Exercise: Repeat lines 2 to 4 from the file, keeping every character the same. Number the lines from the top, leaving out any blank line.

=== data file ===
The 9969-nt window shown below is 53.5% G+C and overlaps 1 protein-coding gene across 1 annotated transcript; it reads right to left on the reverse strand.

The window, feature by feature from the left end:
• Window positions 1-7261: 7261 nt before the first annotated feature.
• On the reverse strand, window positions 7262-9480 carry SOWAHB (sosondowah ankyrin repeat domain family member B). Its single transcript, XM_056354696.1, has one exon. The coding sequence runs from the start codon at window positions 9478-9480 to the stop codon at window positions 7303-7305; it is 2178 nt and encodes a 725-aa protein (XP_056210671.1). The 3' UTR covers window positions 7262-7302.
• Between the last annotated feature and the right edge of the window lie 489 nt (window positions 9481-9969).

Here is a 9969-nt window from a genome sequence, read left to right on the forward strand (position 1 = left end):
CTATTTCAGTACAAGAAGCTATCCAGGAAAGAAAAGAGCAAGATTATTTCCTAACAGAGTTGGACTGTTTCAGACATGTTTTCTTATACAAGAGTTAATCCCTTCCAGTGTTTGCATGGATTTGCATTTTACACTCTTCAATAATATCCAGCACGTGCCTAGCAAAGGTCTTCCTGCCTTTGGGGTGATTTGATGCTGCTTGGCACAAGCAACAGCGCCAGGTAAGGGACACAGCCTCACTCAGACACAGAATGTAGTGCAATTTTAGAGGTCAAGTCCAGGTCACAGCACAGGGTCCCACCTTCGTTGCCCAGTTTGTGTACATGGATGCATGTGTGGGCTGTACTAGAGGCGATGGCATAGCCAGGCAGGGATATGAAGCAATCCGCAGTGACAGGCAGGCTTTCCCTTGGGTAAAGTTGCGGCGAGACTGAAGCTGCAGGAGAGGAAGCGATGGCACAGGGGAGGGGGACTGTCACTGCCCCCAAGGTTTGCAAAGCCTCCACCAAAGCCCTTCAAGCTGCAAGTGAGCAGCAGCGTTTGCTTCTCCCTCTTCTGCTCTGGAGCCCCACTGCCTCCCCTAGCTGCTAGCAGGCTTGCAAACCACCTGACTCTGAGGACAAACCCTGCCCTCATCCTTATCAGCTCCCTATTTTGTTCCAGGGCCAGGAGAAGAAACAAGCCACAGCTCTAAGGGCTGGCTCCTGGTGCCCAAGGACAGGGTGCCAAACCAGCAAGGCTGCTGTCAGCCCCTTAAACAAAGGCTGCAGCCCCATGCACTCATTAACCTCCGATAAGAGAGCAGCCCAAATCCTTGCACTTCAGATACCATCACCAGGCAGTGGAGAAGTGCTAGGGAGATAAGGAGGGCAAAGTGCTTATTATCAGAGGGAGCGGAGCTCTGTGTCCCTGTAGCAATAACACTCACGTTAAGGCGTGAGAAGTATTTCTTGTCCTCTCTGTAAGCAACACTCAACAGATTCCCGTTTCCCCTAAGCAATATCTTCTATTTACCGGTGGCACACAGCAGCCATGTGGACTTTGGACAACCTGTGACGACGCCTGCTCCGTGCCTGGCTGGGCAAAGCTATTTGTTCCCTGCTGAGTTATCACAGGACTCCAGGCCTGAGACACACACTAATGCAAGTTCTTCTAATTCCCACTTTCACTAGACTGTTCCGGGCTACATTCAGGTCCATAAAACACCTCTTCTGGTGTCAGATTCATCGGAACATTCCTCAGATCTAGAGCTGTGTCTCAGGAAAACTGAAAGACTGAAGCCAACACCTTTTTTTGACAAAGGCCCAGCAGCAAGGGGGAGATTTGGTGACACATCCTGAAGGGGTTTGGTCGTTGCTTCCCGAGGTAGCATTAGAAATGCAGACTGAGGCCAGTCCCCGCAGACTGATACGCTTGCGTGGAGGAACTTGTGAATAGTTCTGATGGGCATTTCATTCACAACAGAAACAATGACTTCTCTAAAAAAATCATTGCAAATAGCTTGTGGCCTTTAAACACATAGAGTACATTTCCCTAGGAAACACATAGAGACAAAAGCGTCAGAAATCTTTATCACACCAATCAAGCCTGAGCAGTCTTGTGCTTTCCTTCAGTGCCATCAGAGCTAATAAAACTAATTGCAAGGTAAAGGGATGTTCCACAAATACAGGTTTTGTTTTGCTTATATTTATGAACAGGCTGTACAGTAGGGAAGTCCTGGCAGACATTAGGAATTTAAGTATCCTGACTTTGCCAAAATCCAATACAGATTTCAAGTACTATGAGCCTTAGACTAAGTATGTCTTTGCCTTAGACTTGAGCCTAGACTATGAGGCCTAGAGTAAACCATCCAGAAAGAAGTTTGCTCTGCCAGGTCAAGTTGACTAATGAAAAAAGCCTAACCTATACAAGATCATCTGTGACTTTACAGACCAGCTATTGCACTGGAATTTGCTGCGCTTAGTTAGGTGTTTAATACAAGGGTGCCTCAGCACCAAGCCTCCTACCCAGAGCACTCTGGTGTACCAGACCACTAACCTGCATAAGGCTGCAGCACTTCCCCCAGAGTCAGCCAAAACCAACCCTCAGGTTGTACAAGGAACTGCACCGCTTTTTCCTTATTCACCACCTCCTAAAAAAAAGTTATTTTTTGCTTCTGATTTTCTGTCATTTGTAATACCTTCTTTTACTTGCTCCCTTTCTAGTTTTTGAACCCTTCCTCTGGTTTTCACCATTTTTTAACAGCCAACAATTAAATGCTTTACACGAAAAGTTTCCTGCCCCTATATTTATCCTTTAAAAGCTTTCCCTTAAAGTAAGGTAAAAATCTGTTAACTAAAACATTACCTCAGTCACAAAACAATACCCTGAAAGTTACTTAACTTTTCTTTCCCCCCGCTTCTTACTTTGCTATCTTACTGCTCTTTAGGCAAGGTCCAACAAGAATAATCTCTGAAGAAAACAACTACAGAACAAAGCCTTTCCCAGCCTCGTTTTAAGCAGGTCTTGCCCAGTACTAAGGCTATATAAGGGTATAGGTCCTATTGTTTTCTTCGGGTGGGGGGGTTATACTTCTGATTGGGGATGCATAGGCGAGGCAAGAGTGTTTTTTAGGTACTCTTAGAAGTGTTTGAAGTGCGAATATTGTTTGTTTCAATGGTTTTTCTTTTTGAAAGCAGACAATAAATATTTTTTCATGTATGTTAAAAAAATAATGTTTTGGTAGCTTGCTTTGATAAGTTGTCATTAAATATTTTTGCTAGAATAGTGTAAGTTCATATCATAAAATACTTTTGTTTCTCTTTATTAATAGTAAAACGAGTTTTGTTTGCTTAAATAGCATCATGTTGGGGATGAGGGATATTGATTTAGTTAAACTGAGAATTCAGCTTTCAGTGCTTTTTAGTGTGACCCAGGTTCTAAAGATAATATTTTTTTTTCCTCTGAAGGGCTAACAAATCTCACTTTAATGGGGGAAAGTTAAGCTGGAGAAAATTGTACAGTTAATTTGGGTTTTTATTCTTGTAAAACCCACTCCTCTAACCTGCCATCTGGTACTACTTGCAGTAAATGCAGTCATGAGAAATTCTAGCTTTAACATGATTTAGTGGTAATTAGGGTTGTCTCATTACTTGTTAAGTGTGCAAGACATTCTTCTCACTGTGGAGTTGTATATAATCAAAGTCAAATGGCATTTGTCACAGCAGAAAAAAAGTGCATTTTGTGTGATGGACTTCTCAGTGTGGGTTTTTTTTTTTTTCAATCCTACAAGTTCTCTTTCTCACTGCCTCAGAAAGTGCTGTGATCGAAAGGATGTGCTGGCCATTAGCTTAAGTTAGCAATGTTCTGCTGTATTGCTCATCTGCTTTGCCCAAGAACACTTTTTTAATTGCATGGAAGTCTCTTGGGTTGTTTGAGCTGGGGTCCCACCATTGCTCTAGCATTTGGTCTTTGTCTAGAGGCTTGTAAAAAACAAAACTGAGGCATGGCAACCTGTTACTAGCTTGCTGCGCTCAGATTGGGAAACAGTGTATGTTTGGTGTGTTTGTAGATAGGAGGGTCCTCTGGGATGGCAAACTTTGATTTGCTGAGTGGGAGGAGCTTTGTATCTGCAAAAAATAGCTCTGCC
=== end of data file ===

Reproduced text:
The window, feature by feature from the left end:
• Window positions 1-7261: 7261 nt before the first annotated feature.
• On the reverse strand, window positions 7262-9480 carry SOWAHB (sosondowah ankyrin repeat domain family member B). Its single transcript, XM_056354696.1, has one exon. The coding sequence runs from the start codon at window positions 9478-9480 to the stop codon at window positions 7303-7305; it is 2178 nt and encodes a 725-aa protein (XP_056210671.1). The 3' UTR covers window positions 7262-7302.